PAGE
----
Unto thee lift I up mine eyes, O thou that dwellest in the heavens.
2 Behold, as the eyes of servants look unto the hand of their masters, and as the eyes of a maiden unto the hand of her mistress; so our eyes wait upon the Lord our God, until that he have mercy upon us.
3 Have mercy upon us, O Lord, have mercy upon us: for we are exceedingly filled with contempt.
4 Our soul is exceedingly filled with the scorning of those that are at ease, and with the contempt of the proud.
This psalm that was sung in unity as pilgrims ascended into Jerusalem begins in an unexpected way - in the voice of an individual. “Unto You I lift up my eyes, O You who dwell in the heavens” - a personal prayer. “When shadows encompass the soul, when we want light and guidance, we must look up; there is light beyond the darkness.” (Patriarchs and Prophets, p. 657) Only as I look up, can I encourage others to have this faith.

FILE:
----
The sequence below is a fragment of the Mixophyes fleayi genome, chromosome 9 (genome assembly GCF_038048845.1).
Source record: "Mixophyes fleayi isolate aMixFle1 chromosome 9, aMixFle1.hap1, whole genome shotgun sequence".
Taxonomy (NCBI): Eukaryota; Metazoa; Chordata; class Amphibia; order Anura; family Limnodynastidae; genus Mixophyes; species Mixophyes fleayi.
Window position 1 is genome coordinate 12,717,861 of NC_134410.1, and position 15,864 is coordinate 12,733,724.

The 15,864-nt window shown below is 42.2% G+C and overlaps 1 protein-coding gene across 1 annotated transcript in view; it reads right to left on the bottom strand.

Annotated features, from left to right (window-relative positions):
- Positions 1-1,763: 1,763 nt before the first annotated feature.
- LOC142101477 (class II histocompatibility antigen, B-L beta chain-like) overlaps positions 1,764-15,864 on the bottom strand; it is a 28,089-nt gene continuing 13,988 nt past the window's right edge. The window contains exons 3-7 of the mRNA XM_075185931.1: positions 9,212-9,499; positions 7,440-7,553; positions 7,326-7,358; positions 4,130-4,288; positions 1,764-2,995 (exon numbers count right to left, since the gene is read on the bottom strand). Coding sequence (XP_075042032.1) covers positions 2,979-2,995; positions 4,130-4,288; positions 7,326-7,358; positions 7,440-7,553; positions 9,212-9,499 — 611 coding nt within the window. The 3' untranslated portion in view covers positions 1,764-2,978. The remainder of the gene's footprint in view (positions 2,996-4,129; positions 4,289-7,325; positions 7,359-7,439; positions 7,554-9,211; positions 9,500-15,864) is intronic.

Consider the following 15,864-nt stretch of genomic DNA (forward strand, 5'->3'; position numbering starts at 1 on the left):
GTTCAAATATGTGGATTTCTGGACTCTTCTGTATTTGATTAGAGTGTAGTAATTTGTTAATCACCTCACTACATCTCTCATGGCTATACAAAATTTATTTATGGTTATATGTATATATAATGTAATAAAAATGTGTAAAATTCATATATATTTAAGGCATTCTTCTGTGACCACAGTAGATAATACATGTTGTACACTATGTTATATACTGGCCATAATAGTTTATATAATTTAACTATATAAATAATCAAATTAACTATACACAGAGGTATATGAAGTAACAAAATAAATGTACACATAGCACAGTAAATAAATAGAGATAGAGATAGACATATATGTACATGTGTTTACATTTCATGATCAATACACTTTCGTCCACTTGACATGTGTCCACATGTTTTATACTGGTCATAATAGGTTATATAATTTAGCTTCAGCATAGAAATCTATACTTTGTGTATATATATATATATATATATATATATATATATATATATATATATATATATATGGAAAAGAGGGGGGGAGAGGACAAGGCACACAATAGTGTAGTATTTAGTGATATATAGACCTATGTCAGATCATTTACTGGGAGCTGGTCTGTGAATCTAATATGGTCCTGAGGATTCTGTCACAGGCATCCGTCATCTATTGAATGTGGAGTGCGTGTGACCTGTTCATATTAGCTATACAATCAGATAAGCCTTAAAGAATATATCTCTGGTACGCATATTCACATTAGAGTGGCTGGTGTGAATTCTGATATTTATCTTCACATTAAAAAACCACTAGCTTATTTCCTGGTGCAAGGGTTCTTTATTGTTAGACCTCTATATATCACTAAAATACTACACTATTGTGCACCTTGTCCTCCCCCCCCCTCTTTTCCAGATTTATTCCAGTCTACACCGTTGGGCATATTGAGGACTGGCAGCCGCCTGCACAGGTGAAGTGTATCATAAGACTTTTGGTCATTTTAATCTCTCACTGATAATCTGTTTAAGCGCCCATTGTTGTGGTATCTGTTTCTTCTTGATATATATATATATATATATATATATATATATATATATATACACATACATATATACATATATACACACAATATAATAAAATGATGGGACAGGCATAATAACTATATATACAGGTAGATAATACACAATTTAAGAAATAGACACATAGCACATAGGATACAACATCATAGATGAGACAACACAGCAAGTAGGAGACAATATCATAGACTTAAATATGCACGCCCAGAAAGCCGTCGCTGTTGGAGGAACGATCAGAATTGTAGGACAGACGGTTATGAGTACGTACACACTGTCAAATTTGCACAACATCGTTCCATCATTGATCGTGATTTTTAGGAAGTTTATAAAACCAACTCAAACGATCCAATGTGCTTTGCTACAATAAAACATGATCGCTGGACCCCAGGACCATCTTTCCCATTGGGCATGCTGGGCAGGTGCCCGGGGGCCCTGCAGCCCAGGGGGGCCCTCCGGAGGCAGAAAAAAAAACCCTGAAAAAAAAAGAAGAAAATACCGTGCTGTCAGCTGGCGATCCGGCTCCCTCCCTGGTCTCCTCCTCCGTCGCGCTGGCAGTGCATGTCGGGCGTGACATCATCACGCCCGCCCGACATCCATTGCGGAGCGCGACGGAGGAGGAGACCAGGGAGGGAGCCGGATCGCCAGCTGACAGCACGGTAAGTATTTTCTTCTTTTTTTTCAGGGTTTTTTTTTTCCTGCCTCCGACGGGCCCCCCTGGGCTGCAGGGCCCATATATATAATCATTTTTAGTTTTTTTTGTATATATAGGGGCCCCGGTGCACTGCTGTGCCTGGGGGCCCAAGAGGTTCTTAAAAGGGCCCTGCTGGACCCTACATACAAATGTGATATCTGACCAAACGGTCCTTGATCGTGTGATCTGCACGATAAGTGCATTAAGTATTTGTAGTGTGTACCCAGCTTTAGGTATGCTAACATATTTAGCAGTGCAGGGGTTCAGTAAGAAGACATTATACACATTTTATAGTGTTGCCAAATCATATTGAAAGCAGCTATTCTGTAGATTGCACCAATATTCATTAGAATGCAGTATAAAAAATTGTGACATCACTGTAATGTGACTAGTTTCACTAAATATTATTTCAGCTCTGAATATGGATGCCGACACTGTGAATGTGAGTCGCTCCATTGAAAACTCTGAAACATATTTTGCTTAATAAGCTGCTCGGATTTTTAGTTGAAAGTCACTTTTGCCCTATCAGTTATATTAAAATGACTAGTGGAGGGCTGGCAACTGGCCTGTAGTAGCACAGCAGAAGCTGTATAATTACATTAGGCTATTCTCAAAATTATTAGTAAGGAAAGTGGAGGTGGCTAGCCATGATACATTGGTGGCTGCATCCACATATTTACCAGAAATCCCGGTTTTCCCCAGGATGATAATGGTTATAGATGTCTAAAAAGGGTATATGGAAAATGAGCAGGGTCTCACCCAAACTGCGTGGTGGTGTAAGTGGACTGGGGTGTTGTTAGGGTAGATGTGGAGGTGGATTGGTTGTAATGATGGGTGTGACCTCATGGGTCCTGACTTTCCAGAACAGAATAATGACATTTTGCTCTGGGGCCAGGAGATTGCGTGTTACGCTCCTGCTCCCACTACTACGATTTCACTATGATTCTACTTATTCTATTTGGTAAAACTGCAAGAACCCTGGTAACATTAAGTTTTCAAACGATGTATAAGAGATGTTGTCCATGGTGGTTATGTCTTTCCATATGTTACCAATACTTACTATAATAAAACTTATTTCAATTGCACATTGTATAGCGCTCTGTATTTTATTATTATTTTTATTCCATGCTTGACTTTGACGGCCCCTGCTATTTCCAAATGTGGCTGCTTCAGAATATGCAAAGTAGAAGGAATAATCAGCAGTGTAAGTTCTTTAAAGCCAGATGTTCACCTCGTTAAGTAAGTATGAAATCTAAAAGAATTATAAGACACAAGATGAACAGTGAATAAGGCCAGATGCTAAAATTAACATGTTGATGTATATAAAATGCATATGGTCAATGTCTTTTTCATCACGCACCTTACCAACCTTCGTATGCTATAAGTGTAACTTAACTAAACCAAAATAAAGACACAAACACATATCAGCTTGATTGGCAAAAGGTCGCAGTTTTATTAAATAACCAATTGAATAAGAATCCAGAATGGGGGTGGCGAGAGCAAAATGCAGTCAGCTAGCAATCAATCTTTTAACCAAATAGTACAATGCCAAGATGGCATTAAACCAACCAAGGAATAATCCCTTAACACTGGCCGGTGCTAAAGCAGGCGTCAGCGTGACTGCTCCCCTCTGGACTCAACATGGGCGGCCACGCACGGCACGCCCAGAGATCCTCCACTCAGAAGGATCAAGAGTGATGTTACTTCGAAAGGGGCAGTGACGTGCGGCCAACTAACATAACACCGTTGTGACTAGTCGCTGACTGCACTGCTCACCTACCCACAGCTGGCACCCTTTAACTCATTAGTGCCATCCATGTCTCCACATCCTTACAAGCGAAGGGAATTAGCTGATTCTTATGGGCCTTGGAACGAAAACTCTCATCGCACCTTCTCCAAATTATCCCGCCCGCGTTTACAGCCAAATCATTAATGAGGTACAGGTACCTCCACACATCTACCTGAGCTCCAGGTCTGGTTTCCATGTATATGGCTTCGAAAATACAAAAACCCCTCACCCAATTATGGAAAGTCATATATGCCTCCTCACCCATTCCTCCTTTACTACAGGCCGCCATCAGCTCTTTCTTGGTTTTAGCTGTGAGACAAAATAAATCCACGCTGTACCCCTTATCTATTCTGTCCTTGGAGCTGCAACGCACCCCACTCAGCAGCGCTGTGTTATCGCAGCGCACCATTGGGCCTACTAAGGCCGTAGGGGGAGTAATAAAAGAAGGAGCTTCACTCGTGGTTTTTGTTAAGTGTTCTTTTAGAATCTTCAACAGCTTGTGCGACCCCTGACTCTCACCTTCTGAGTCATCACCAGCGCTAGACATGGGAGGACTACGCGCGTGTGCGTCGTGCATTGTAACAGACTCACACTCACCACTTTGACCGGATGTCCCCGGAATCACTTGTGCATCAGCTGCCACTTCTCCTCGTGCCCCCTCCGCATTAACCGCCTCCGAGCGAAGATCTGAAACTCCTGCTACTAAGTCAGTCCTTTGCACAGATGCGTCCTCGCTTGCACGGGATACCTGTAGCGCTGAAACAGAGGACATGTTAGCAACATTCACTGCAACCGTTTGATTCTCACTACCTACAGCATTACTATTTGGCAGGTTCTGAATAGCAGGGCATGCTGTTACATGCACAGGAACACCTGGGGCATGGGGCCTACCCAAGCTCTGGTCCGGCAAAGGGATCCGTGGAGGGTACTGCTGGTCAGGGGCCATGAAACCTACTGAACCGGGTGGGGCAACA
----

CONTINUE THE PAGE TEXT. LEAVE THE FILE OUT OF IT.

Next comes a beautiful metaphor, “as the eyes of servants look to the hand of their masters...so our eyes look to the LORD our God.” This teaches us that, “We must learn to distrust self and to rely wholly upon God for guidance and support, for a knowledge of His will, and for strength to perform it.” (RH, November 8, 1887)
Finally, when we are rejected and ridiculed we can cry out in confidence, “Have mercy upon us!” The word translated “mercy” in these verses means, “to look favorably upon.” When we are looked on with contempt by others we can know that we are valued in the eyes of the King of the Universe.
Glendale, California USA